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Seasonal Spring Fare

We are entering a new growing season which means that we’ll start seeing some more local varieties of fruits and vegetables! Yay!

There are many reasons to focus on eating food that is in season!

  • These will be the fruits and vegetables that are at their peak, both in ripeness and nutritional value.
  • They will be available from local sources like farmers markets, farm stands, and your local grocer that supports growers in your area. Through buying your food locally you are not only supporting the economy in your area, but you will not be receiving produce that had to be picked far before it was ready in order to be transported from across the world.
  • You and your family could also have a seasonal garden. Growing food together is a great way to learn planning strategies, organization techniques, cooperation, facts about ecology, and how to connect with the earth. This is not to mention the mind-blowing pride that comes from eating something you grew yourself!

This is a great time to start incorporating some more raw vegetables again. I like to eat them in salads or as snacks. Raw carrots, celery, radishes, or jicama dipped in a little pesto, hummus, plain, organic yogurt with a little chopped fresh herbs, sea salt, and pepper added, or baba ganoush (an Arabic eggplant puree with spices) are all delicious options. Get creative!

If you have trouble digesting raw vegetables, you might not be producing enough digestive enzymes to do the job. (Raw vegetables require a little more digestive work to break them down.) Eating more slowly or taking herbal bitters or an enzyme supplement are great ways to improve your digestion so that you can fully enjoy all the benefits of raw vegetables!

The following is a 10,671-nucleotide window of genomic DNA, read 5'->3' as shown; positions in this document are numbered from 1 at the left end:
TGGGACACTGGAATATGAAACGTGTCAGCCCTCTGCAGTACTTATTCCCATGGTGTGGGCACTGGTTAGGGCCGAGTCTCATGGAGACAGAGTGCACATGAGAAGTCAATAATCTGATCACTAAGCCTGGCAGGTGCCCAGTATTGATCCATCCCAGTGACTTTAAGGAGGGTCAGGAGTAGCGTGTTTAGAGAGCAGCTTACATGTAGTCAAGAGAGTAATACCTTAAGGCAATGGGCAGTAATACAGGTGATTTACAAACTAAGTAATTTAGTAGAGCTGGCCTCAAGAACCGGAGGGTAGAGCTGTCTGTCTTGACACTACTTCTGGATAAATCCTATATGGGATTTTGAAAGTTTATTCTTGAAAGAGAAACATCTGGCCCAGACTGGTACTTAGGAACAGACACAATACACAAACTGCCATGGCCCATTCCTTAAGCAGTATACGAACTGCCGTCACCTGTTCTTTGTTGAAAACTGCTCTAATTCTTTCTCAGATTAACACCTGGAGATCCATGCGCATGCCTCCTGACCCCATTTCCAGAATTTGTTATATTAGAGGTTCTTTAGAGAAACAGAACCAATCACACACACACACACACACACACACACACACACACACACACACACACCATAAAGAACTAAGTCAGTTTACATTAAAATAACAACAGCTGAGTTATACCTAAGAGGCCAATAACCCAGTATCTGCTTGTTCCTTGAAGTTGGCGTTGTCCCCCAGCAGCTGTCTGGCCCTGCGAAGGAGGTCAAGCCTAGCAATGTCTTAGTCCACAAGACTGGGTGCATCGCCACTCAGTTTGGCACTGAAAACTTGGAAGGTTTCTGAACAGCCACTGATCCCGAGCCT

As another side note, if you have an under-active thyroid gland (hypothyroidism) you will want to avoid certain raw vegetables like broccoli and cauliflower. They are considered to be goitrogenic, meaning that in their raw state they can lessen our absorbtion of iodine. We need iodine to make our main thyroid hormones. Cooking inactivates the goitrogens, so eating them cooked would be fine.

If these thyroid supportive tips intrigue you because you have been told that that you have an under-active thyroid, contact us. I have seen fantastic results when addressing it in a holistic way!

Here’s some of the exciting fresh spring options!


  • blackberries
  • early cherries
  • grapefruit
  • kiwi
  • kumquats
  • lemons
  • oranges
  • raspberries
  • strawberries
  • tangerines


  • artichokes
  • asparagus
  • beets
  • bok choy
  • broccoli
  • cabbage
  • carrots
  • celery
  • chard
  • cress
  • dandelion greens
  • endive
  • fava beans
  • fennel
  • green garlic
  • kale
  • leeks
  • lettuces
  • mushrooms
  • mustard greens
  • nettles, onions
  • potatoes
  • radicchio
  • radishes
  • spinach
  • turnips

China Rose Zamora is a functional nutritional therapist, clinical herbalist, and yoga teacher who has worked in the holistic health field since 1998 and has proudly served her community as China Rose Wellness since 2009. When she’s not coaching women to rise to their health potential, practicing herbal alchemy, traveling the country via mobile tiny house teaching inspirational workshops to demystify wellness, or co-facilitating transformational retreats with AJ, her-eco warrior partner in adventure, you can find her meandering on the nearest hiking trail or jammin’ at a local, live music venue. China Rose is a firm believer that wellness encompasses everything that nourishes us, body & soul!

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